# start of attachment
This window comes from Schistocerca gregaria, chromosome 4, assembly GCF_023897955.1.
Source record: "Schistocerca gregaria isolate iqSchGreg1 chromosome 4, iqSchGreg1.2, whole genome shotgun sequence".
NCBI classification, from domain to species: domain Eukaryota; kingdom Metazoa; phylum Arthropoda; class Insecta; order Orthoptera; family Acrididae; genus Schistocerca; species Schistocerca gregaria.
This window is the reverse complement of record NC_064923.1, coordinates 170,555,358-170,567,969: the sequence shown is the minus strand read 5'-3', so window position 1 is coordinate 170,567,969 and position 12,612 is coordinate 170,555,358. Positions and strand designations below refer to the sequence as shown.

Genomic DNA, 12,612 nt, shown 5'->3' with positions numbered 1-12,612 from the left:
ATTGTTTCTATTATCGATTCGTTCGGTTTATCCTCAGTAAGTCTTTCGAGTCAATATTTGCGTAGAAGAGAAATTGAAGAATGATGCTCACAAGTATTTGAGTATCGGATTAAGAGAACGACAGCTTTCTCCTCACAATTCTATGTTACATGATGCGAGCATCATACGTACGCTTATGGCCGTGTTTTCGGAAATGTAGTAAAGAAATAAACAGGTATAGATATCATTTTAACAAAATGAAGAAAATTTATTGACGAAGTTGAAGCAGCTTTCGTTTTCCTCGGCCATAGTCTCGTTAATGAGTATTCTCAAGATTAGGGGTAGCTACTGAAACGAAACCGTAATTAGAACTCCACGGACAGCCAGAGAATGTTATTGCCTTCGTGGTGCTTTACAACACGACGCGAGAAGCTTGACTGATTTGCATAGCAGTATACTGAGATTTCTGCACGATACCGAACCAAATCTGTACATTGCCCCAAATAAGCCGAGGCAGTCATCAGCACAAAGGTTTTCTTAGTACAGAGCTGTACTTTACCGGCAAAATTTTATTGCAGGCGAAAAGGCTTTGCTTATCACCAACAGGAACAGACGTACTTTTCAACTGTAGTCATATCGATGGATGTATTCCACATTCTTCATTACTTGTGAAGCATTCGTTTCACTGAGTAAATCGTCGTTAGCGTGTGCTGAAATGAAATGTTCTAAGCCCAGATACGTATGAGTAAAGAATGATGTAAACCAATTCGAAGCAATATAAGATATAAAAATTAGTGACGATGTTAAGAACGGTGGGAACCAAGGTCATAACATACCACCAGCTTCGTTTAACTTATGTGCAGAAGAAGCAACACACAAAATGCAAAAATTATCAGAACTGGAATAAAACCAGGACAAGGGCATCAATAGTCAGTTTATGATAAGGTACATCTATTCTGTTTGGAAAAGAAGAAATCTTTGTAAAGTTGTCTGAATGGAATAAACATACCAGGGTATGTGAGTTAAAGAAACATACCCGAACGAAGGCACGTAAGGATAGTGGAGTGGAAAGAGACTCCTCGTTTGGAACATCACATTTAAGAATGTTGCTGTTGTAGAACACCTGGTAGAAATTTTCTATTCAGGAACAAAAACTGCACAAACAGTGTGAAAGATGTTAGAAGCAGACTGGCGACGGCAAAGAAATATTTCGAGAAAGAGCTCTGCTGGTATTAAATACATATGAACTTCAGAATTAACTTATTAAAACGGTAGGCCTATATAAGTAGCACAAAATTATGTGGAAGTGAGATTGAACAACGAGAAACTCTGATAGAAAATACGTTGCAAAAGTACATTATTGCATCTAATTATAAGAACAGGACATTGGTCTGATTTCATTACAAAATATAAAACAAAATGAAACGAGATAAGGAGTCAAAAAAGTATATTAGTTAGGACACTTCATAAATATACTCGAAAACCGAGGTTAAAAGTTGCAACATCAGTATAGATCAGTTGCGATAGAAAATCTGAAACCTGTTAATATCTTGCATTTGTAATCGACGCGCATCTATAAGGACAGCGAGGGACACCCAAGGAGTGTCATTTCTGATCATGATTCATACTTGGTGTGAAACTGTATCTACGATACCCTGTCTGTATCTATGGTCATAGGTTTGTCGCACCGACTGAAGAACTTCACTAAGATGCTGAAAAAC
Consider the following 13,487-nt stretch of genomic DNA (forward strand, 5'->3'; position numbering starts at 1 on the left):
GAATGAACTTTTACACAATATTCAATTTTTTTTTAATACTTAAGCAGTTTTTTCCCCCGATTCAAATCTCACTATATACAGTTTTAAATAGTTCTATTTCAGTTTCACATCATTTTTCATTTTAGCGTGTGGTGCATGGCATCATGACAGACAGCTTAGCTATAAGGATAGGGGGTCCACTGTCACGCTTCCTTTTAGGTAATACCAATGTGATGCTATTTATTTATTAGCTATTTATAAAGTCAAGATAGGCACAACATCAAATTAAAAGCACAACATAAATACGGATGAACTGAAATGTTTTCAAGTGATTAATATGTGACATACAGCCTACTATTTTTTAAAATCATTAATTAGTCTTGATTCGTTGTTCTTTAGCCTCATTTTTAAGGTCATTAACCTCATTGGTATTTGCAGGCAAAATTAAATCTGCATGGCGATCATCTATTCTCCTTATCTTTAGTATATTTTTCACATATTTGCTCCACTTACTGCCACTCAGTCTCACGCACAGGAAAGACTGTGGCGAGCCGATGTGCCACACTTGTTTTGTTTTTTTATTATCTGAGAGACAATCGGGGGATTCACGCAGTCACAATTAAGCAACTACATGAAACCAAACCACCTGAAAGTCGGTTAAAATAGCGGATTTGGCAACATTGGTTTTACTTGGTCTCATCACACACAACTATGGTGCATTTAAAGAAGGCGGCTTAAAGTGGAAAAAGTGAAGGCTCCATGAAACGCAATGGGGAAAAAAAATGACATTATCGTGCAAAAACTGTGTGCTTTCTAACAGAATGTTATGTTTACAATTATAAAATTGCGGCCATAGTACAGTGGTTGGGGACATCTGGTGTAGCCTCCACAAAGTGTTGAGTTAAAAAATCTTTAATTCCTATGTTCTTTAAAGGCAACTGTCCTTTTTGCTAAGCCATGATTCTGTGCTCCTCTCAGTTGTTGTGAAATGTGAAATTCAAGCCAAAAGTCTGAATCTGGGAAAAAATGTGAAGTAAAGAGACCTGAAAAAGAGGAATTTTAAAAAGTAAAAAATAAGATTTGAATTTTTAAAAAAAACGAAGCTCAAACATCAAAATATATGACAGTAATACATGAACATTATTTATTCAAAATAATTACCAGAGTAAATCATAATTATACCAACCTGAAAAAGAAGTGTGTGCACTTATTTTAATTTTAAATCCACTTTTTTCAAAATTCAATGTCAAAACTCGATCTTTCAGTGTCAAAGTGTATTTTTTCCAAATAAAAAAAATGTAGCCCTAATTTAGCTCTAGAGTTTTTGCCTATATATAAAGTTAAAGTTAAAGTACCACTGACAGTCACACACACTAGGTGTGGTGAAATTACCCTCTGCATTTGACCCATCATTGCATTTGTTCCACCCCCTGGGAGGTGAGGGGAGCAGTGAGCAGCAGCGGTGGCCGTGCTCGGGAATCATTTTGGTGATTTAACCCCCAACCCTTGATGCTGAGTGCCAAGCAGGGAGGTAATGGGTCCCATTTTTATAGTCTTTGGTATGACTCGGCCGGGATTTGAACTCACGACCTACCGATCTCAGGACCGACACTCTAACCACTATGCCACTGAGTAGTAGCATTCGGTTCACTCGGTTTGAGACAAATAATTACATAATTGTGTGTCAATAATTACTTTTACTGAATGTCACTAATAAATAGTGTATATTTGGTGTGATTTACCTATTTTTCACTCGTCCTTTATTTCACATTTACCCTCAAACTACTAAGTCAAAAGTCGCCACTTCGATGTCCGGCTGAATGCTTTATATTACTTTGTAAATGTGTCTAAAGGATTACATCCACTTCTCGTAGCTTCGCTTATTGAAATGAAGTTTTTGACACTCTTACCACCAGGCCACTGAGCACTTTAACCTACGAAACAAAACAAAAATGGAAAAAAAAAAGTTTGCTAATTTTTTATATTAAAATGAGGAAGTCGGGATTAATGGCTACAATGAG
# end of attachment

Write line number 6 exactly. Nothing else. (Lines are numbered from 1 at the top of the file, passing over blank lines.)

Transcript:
ATTGTTTCTATTATCGATTCGTTCGGTTTATCCTCAGTAAGTCTTTCGAGTCAATATTTGCGTAGAAGAGAAATTGAAGAATGATGCTCACAAGTATTTGAGTATCGGATTAAGAGAACGACAGCTTTCTCCTCACAATTCTATGTTACATGATGCGAGCATCATACGTACGCTTATGGCCGTGTTTTCGGAAATGTAGTAAAGAAATAAACAGGTATAGATATCATTTTAACAAAATGAAGAAAATTTATTGACGAAGTTGAAGCAGCTTTCGTTTTCCTCGGCCATAGTCTCGTTAATGAGTATTCTCAAGATTAGGGGTAGCTACTGAAACGAAACCGTAATTAGAACTCCACGGACAGCCAGAGAATGTTATTGCCTTCGTGGTGCTTTACAACACGACGCGAGAAGCTTGACTGATTTGCATAGCAGTATACTGAGATTTCTGCACGATACCGAACCAAATCTGTACATTGCCCCAAATAAGCCGAGGCAGTCATCAGCACAAAGGTTTTCTTAGTACAGAGCTGTACTTTACCGGCAAAATTTTATTGCAGGCGAAAAGGCTTTGCTTATCACCAACAGGAACAGACGTACTTTTCAACTGTAGTCATATCGATGGATGTATTCCACATTCTTCATTACTTGTGAAGCATTCGTTTCACTGAGTAAATCGTCGTTAGCGTGTGCTGAAATGAAATGTTCTAAGCCCAGATACGTATGAGTAAAGAATGATGTAAACCAATTCGAAGCAATATAAGATATAAAAATTAGTGACGATGTTAAGAACGGTGGGAACCAAGGTCATAACATACCACCAGCTTCGTTTAACTTATGTGCAGAAGAAGCAACACACAAAATGCAAAAATTATCAGAACTGGAATAAAACCAGGACAAGGGCATCAATAGTCAGTTTATGATAAGGTACATCTATTCTGTTTGGAAAAGAAGAAATCTTTGTAAAGTTGTCTGAATGGAATAAACATACCAGGGTATGTGAGTTAAAGAAACATACCCGAACGAAGGCACGTAAGGATAGTGGAGTGGAAAGAGACTCCTCGTTTGGAACATCACATTTAAGAATGTTGCTGTTGTAGAACACCTGGTAGAAATTTTCTATTCAGGAACAAAAACTGCACAAACAGTGTGAAAGATGTTAGAAGCAGACTGGCGACGGCAAAGAAATATTTCGAGAAAGAGCTCTGCTGGTATTAAATACATATGAACTTCAGAATTAACTTATTAAAACGGTAGGCCTATATAAGTAGCACAAAATTATGTGGAAGTGAGATTGAACAACGAGAAACTCTGATAGAAAATACGTTGCAAAAGTACATTATTGCATCTAATTATAAGAACAGGACATTGGTCTGATTTCATTACAAAATATAAAACAAAATGAAACGAGATAAGGAGTCAAAAAAGTATATTAGTTAGGACACTTCATAAATATACTCGAAAACCGAGGTTAAAAGTTGCAACATCAGTATAGATCAGTTGCGATAGAAAATCTGAAACCTGTTAATATCTTGCATTTGTAATCGACGCGCATCTATAAGGACAGCGAGGGACACCCAAGGAGTGTCATTTCTGATCATGATTCATACTTGGTGTGAAACTGTATCTACGATACCCTGTCTGTATCTATGGTCATAGGTTTGTCGCACCGACTGAAGAACTTCACTAAGATGCTGAAAAAC